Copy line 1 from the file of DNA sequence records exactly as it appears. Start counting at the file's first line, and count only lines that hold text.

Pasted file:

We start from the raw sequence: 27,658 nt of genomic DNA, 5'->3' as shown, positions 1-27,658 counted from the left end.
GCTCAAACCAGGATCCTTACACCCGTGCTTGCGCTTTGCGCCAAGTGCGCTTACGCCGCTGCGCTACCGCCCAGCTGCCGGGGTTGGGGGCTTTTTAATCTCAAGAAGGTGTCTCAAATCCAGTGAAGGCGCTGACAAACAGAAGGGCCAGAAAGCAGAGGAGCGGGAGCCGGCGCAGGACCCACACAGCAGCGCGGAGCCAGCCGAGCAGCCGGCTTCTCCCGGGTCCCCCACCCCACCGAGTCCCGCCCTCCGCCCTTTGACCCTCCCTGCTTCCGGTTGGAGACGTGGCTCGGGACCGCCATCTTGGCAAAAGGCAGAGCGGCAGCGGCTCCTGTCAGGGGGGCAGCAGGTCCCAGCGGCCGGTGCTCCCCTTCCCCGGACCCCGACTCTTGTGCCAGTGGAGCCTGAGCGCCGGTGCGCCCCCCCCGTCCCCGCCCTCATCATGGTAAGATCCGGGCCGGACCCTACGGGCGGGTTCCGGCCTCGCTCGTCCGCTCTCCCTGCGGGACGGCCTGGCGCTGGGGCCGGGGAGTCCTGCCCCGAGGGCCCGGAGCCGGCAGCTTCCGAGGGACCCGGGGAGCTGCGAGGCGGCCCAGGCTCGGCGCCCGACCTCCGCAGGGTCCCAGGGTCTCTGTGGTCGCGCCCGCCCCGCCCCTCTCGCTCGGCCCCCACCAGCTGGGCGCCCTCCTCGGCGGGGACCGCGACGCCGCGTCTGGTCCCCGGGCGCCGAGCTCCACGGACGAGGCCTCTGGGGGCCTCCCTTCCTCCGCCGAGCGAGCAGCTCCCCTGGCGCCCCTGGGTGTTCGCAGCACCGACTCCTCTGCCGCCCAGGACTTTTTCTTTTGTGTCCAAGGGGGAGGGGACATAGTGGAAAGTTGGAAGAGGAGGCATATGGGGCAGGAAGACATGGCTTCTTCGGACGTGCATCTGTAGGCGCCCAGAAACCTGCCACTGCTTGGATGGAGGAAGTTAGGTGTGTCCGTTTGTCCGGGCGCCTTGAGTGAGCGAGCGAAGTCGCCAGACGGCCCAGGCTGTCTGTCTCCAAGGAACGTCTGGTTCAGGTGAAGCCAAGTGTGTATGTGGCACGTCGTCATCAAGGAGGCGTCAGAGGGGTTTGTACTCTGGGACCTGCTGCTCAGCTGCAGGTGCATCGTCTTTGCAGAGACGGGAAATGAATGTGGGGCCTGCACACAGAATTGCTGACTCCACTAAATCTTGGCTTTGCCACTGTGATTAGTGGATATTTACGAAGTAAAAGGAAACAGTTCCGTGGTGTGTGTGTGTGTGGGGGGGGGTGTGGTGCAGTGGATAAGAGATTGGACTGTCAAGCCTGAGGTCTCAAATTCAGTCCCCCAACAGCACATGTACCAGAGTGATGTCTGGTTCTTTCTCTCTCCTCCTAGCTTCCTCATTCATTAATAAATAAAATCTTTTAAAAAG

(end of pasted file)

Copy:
We start from the raw sequence: 27,658 nt of genomic DNA, 5'->3' as shown, positions 1-27,658 counted from the left end.